Writer’s block: Your tactics help to sketch out a content development strategy much like an editorial calendar. It doesn’t have to be day-by-day, but provide a framework for idea generation. This helps you to avoid the common challenge of being lost for content. You may choose to create a conversation calendar around major events within your organization or community, tying into timely news items and daily chatter.
Crisis 2.0: Handling a social media crisis without a plan can be a dangerous undertaking. A solid crisis component helps you to navigate through issues online and maintain consistency. This important piece of the plan can make or break your brand in a challenging time.
Where do you start with social media planning?
Start “big picture” and do the tactics last. As marketers/communicators, we can sometimes get amped on the creative ideas and skip to tactics. It’s important to start with your overall vision and goals for social media and your organization.
Brainstorm big time. Have a great conversation to get you started. Include multiple voices, both inside and outside of your communications or marketing department. Why not include a nurse if you work at a hospital or a major gift officer from your fundraising team? Donors can also offer valuable insight.
Ask them if and how they would like to participate in social media activities for your organization. Find out how social media marketing could assist your colleagues in their portfolios. A great conversation will help you to generate ideas and gauge interest from key stakeholders. It is also likely to help you to identify worthwhile goals.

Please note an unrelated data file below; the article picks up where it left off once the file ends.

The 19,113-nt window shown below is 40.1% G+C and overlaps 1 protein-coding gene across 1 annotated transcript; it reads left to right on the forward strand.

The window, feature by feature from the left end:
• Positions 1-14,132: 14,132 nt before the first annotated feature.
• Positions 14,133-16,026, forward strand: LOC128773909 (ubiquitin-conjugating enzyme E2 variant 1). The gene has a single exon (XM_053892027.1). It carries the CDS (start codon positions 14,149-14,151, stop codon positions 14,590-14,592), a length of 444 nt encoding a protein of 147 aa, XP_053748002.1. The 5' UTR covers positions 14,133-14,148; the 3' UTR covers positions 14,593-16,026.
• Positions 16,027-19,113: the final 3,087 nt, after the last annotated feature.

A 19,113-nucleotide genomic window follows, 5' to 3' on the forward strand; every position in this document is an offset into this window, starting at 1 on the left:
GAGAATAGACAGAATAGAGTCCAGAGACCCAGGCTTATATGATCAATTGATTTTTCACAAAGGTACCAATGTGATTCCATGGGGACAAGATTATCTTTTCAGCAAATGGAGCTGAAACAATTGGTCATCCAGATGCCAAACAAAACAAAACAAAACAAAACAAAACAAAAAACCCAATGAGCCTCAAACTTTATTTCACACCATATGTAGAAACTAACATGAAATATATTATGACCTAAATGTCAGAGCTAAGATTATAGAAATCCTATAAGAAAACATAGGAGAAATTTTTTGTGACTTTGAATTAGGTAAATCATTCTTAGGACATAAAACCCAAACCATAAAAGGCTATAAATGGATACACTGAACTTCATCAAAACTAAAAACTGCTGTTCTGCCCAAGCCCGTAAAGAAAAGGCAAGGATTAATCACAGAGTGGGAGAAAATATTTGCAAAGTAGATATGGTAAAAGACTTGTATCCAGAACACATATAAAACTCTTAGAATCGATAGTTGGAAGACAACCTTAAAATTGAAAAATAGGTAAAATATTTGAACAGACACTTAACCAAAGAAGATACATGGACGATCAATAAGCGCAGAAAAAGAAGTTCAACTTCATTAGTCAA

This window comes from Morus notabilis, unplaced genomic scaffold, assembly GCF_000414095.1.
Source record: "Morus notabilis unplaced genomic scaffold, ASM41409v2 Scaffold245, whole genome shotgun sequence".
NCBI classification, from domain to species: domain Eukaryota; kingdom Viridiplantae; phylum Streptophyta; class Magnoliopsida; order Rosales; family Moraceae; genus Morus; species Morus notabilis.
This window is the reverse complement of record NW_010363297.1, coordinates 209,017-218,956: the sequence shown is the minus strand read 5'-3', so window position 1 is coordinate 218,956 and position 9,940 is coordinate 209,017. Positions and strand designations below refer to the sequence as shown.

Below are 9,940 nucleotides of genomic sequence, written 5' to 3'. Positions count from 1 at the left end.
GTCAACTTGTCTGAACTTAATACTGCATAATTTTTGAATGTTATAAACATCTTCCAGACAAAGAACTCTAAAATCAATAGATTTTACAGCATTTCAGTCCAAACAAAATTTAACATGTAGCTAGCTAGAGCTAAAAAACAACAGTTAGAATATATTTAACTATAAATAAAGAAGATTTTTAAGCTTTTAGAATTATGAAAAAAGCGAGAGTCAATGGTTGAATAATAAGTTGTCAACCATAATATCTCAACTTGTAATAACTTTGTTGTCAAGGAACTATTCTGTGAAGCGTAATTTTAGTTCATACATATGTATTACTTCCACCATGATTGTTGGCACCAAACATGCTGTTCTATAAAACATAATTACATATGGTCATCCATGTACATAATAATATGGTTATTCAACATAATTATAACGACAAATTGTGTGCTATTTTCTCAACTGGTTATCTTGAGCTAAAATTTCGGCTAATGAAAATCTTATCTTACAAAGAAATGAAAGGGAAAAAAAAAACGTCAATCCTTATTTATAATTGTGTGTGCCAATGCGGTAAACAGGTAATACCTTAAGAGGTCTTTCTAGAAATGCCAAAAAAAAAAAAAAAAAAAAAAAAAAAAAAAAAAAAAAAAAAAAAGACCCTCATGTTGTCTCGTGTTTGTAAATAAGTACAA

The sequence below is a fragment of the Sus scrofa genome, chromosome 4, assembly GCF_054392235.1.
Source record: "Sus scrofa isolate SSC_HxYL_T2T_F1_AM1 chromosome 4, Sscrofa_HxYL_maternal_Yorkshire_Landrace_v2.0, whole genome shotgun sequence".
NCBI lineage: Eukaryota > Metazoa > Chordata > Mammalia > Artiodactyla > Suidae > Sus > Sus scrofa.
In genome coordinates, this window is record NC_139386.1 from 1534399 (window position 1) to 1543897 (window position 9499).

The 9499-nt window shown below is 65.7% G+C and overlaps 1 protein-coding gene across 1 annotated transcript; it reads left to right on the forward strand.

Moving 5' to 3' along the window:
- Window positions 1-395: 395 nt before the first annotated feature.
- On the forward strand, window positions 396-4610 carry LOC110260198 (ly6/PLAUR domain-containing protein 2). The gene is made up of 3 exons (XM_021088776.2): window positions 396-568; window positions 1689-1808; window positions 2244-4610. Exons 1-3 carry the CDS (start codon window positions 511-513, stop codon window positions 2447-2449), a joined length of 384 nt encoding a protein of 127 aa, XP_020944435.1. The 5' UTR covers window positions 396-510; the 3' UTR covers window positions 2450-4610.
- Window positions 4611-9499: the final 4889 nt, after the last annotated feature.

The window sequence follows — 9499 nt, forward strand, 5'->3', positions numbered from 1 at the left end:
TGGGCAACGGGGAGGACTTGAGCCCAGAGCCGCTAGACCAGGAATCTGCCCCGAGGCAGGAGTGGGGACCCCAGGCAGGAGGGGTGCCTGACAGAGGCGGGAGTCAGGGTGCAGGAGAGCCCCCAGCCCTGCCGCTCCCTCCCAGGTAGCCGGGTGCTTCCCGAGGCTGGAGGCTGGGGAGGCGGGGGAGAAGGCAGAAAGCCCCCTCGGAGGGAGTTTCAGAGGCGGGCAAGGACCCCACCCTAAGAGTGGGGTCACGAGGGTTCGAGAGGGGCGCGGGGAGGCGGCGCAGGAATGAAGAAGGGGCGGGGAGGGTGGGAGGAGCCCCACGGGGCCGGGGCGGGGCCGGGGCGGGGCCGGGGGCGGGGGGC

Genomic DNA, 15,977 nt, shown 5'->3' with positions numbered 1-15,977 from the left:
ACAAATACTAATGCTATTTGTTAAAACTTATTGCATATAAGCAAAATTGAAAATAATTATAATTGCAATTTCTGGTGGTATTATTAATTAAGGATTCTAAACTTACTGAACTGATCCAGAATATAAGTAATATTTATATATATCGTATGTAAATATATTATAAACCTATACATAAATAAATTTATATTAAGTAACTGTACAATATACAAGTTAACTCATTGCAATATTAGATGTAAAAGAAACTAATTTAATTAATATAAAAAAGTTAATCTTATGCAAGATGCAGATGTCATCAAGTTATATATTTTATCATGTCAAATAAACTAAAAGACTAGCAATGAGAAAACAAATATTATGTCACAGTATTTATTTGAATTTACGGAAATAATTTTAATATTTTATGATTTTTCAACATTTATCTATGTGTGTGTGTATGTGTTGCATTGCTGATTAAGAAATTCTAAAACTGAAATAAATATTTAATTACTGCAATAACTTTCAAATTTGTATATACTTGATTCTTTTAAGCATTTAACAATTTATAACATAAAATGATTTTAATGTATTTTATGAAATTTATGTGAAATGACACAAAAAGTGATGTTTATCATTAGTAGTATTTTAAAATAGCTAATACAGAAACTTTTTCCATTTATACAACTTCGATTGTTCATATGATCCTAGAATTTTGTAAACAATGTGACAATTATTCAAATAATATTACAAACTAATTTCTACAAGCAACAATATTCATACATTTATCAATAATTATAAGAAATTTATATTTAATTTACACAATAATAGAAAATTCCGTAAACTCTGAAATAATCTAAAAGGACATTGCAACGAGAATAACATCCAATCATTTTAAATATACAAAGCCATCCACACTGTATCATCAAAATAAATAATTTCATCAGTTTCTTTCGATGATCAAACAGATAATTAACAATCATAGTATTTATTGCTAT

Goals, Objectives, Strategy: Ask yourself what you want to achieve and how you are going to get there. Your objectives should follow the S.M.A.R.T principle: Specific, Measurable, Attainable, Realistic, Timely. Build in benchmarks and methods of measurement to be able to evaluate your success as you go.
One important thing to remember is that nothing is set in stone; your social media plan is a living, breathing document. It will change as you execute the plan and reveal what works best for your organization.
Tactics: Plan your social media activities on a realistic timeframe. Your tactics will include all of the fun, creative ideas you have come up with. Think about content generation, content posting and content promotion. If you write great content, share it and cross promote it – you’re in business.